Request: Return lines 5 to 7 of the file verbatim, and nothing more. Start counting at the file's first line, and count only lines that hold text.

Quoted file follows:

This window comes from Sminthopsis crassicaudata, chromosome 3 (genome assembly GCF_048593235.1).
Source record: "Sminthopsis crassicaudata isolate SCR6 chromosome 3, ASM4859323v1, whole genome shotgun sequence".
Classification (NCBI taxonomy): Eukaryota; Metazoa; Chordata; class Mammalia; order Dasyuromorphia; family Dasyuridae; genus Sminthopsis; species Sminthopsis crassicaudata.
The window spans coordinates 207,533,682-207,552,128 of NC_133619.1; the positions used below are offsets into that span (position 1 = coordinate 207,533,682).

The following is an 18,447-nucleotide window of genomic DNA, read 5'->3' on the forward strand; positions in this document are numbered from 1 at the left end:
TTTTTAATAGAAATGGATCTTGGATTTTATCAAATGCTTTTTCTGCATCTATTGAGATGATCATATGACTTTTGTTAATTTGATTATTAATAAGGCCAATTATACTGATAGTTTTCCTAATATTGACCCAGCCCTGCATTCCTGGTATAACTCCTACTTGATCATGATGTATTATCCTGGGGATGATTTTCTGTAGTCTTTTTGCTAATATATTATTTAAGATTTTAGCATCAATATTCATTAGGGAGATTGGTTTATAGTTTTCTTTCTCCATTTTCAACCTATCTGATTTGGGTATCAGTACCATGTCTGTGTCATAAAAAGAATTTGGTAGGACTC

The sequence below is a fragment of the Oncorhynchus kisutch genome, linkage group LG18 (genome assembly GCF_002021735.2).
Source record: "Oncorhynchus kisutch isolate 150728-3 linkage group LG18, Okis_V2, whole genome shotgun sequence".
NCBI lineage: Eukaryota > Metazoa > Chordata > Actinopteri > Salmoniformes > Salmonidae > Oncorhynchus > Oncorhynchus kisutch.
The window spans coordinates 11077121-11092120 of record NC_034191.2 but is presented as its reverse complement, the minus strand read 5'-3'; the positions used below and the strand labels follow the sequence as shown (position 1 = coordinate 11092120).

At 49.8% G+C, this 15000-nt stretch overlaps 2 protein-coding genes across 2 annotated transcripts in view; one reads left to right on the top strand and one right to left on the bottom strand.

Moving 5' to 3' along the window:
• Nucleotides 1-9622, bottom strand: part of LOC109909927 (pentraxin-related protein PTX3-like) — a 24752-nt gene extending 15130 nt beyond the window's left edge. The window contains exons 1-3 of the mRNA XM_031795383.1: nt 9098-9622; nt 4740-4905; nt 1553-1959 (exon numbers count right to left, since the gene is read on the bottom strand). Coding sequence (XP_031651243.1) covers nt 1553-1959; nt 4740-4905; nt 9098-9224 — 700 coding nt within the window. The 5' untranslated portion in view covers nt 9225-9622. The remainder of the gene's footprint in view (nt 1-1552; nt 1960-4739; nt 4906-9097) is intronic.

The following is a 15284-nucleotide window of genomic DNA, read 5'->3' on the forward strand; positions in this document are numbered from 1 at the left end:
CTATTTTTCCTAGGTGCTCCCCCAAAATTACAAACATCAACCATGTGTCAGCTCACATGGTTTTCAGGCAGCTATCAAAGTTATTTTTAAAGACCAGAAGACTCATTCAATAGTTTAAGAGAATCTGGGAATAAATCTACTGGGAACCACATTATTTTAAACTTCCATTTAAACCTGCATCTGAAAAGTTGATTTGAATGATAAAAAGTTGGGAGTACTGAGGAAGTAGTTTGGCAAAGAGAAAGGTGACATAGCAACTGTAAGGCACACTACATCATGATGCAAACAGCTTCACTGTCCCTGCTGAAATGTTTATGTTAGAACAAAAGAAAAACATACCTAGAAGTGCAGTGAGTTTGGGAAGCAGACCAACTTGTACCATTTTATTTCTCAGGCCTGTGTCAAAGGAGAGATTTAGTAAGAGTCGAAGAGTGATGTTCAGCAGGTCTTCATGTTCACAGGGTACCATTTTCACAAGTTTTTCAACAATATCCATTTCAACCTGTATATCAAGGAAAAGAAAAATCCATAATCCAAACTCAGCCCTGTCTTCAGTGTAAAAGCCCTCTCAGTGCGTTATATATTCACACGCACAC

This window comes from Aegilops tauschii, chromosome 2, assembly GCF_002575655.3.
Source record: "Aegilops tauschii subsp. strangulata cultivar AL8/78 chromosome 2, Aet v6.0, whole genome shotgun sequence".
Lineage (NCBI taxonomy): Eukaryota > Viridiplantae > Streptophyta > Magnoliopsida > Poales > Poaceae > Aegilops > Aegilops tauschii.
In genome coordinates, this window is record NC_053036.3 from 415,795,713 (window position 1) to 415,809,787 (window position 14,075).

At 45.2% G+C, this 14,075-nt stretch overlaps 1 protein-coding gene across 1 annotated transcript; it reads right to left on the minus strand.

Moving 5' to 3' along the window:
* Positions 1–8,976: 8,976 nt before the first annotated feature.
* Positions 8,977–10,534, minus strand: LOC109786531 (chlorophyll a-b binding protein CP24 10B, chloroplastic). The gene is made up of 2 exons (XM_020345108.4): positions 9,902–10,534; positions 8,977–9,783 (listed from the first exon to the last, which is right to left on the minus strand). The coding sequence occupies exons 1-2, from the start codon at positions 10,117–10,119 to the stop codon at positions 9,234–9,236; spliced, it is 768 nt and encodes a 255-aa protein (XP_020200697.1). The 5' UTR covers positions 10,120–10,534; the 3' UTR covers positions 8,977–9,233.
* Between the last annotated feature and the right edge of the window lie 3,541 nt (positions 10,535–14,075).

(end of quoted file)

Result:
The following is an 18,447-nucleotide window of genomic DNA, read 5'->3' on the forward strand; positions in this document are numbered from 1 at the left end:
TTTTTAATAGAAATGGATCTTGGATTTTATCAAATGCTTTTTCTGCATCTATTGAGATGATCATATGACTTTTGTTAATTTGATTATTAATAAGGCCAATTATACTGATAGTTTTCCTAATATTGACCCAGCCCTGCATTCCTGGTATAACTCCTACTTGATCATGATGTATTATCCTGGGGATGATTTTCTGTAGTCTTTTTGCTAATATATTATTTAAGATTTTAGCATCAATATTCATTAGGGAGATTGGTTTATAGTTTTCTTTCTCCATTTTCAACCTATCTGATTTGGGTATCAGTACCATGTCTGTGTCATAAAAAGAATTTGGTAGGACTC

The sequence below is a fragment of the Oncorhynchus kisutch genome, linkage group LG18 (genome assembly GCF_002021735.2).